The ELSCF report recommends an armada of Aegis ships with the latest system upgrade. This would in fact constitute a very capable missile defence system, when available, that could very effectively defend Australian cities and infrastructure from missile and other attacks.

The three Hobart class destroyers will be “urgently” upgraded with the latest Aegis Combat System Baseline 9 capabilities, including ballistic missile defence (BMD), over the next decade. If the 2020 Force Structure Plan is a guide, this upgrade will have significant implications for the availability of the destroyers until the mid-to-late 2030s. The six Hunter class frigates recommended by the ELSCF will also be equipped with the latest Aegis system. The first Hunter class is anticipated to be commissioned in 2032-3, all going to schedule.

Therefore, there will be few Aegis capable ships available until nearly 2040. Command and control of the six Large Optionally Crewed Surface Vessels (LOSV) recommended by the ELSCF will rely on Aegis Baseline 9 or later aboard the Hunter class frigates and the Hobart class. Likely Hobart and Hunter availability indicates the LOSVs will sit idle for a decade or more, unless handed to the USN to operate in the interim.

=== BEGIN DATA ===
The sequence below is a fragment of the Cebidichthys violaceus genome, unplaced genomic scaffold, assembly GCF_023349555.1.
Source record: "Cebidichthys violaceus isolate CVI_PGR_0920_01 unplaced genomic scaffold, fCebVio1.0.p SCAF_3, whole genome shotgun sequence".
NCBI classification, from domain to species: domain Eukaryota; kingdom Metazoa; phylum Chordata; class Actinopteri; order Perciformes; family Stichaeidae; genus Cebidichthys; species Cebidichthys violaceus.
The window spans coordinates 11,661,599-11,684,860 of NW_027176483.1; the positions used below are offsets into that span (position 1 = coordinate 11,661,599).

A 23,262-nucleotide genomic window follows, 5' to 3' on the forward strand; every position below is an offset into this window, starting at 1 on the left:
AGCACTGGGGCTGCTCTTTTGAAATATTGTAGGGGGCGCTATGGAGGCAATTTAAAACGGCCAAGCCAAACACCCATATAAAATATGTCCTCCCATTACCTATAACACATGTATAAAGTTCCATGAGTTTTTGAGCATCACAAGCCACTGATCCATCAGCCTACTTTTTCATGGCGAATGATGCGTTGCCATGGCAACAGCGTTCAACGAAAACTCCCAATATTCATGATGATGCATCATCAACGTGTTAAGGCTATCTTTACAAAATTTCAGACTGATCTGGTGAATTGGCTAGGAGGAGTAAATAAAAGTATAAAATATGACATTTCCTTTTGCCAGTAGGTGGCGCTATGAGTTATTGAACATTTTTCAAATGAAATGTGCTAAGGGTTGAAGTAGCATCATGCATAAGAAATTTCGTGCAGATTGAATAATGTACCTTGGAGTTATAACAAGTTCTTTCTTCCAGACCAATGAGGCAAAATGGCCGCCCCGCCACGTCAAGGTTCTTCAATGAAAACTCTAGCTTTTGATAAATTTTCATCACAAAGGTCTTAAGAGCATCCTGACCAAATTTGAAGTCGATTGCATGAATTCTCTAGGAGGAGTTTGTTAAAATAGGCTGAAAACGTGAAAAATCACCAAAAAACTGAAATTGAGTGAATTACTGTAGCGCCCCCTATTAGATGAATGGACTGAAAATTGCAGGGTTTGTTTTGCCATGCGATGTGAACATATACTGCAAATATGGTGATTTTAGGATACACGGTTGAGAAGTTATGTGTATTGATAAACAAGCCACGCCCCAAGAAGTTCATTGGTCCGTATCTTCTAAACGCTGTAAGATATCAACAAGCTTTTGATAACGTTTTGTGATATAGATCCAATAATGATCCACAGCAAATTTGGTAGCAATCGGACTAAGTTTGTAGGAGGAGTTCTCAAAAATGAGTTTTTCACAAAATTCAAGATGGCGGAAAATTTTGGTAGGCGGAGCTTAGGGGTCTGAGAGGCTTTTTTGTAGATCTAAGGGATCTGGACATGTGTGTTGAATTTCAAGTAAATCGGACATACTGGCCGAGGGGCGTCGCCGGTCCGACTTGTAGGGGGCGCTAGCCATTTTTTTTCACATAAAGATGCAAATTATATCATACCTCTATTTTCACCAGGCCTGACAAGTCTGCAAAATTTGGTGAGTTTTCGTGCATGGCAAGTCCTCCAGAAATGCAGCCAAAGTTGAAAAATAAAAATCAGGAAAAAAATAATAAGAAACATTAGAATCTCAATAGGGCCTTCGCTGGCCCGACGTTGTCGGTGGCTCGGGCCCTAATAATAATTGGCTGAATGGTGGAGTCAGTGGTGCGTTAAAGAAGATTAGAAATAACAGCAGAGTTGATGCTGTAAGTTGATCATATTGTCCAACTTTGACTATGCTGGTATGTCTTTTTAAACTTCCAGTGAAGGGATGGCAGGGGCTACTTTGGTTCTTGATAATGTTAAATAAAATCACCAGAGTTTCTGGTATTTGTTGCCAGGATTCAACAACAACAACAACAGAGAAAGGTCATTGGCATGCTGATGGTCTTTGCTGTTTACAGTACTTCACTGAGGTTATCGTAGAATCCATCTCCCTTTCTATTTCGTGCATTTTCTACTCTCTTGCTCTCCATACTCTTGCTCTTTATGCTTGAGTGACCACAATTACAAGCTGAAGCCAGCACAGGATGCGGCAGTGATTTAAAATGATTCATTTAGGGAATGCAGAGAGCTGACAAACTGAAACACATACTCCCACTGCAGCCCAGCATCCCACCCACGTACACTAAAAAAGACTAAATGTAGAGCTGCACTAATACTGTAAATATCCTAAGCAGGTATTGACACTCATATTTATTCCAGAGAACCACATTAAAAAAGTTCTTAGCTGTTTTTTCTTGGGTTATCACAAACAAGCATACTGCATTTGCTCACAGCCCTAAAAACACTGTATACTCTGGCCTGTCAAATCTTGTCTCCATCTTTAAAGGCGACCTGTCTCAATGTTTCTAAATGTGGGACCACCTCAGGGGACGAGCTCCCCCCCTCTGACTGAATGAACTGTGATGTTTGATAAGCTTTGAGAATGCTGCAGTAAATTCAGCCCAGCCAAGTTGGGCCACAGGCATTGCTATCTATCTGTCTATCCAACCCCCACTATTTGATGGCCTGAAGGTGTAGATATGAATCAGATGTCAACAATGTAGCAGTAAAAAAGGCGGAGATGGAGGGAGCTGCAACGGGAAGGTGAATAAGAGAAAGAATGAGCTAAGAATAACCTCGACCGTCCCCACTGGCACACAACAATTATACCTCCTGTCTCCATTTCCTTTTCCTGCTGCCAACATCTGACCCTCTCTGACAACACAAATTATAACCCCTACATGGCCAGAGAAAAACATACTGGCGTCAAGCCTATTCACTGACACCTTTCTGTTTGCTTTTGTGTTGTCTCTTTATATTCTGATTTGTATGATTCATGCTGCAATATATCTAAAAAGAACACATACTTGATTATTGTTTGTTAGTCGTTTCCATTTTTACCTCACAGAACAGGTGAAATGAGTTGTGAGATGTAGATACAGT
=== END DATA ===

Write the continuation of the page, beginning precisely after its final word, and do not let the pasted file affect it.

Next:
The first AUKUS nuclear-powered SSN to be built jointly by the UK and Australia is planned to enter service around the early 2040s, with five of the eight SSN-AUKUS submarines being delivered by the middle of the 2050s, and the final three in the 2060s. The three Virginia class SSNs are planned to be acquired sequentially in 2032, 2035, and 2038, if the project goes ahead.

The announced slowdown in US submarine production will inevitably push this timing out. The Collins class submarines will undertake a life-of-type-extension (LOTE) from 2026 to keep them operating in the mid-2040s. If the used Virginia class purchase falls through or is delayed by two or three years Australia will not have an effective capability for defending the the strategic approaches to Australia, or an effective submarine force, for the next twenty years. There is no alternative plan for Australia’s independent defence.